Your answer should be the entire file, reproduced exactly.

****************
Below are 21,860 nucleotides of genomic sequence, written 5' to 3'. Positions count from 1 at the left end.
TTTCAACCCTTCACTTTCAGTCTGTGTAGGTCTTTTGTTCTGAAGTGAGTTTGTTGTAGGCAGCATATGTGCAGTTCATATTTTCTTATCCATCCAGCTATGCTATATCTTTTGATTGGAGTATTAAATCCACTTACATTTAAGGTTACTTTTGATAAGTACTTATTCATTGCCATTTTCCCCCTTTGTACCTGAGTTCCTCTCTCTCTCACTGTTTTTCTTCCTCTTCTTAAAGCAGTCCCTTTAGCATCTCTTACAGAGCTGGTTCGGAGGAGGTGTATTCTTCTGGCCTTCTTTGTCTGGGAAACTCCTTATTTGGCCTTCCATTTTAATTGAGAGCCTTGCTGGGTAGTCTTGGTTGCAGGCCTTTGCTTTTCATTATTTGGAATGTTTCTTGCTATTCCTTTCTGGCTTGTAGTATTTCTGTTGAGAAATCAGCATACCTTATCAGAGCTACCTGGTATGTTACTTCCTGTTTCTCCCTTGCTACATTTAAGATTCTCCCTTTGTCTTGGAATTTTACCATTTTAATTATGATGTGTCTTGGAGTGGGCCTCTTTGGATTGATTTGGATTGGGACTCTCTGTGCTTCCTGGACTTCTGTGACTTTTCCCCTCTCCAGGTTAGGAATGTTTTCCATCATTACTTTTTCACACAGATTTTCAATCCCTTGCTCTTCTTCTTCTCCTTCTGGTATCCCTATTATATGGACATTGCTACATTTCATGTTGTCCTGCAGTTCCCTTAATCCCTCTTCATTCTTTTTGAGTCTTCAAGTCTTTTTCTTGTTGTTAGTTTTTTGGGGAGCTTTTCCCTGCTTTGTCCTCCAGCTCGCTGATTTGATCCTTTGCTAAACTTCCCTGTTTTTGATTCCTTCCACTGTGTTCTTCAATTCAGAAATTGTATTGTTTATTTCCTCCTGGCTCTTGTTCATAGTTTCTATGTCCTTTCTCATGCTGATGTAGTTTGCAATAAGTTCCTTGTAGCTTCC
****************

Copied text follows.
Below are 21,860 nucleotides of genomic sequence, written 5' to 3'. Positions count from 1 at the left end.
TTTCAACCCTTCACTTTCAGTCTGTGTAGGTCTTTTGTTCTGAAGTGAGTTTGTTGTAGGCAGCATATGTGCAGTTCATATTTTCTTATCCATCCAGCTATGCTATATCTTTTGATTGGAGTATTAAATCCACTTACATTTAAGGTTACTTTTGATAAGTACTTATTCATTGCCATTTTCCCCCTTTGTACCTGAGTTCCTCTCTCTCTCACTGTTTTTCTTCCTCTTCTTAAAGCAGTCCCTTTAGCATCTCTTACAGAGCTGGTTCGGAGGAGGTGTATTCTTCTGGCCTTCTTTGTCTGGGAAACTCCTTATTTGGCCTTCCATTTTAATTGAGAGCCTTGCTGGGTAGTCTTGGTTGCAGGCCTTTGCTTTTCATTATTTGGAATGTTTCTTGCTATTCCTTTCTGGCTTGTAGTATTTCTGTTGAGAAATCAGCATACCTTATCAGAGCTACCTGGTATGTTACTTCCTGTTTCTCCCTTGCTACATTTAAGATTCTCCCTTTGTCTTGGAATTTTACCATTTTAATTATGATGTGTCTTGGAGTGGGCCTCTTTGGATTGATTTGGATTGGGACTCTCTGTGCTTCCTGGACTTCTGTGACTTTTCCCCTCTCCAGGTTAGGAATGTTTTCCATCATTACTTTTTCACACAGATTTTCAATCCCTTGCTCTTCTTCTTCTCCTTCTGGTATCCCTATTATATGGACATTGCTACATTTCATGTTGTCCTGCAGTTCCCTTAATCCCTCTTCATTCTTTTTGAGTCTTCAAGTCTTTTTCTTGTTGTTAGTTTTTTGGGGAGCTTTTCCCTGCTTTGTCCTCCAGCTCGCTGATTTGATCCTTTGCTAAACTTCCCTGTTTTTGATTCCTTCCACTGTGTTCTTCAATTCAGAAATTGTATTGTTTATTTCCTCCTGGCTCTTGTTCATAGTTTCTATGTCCTTTCTCATGCTGATGTAGTTTGCAATAAGTTCCTTGTAGCTTCC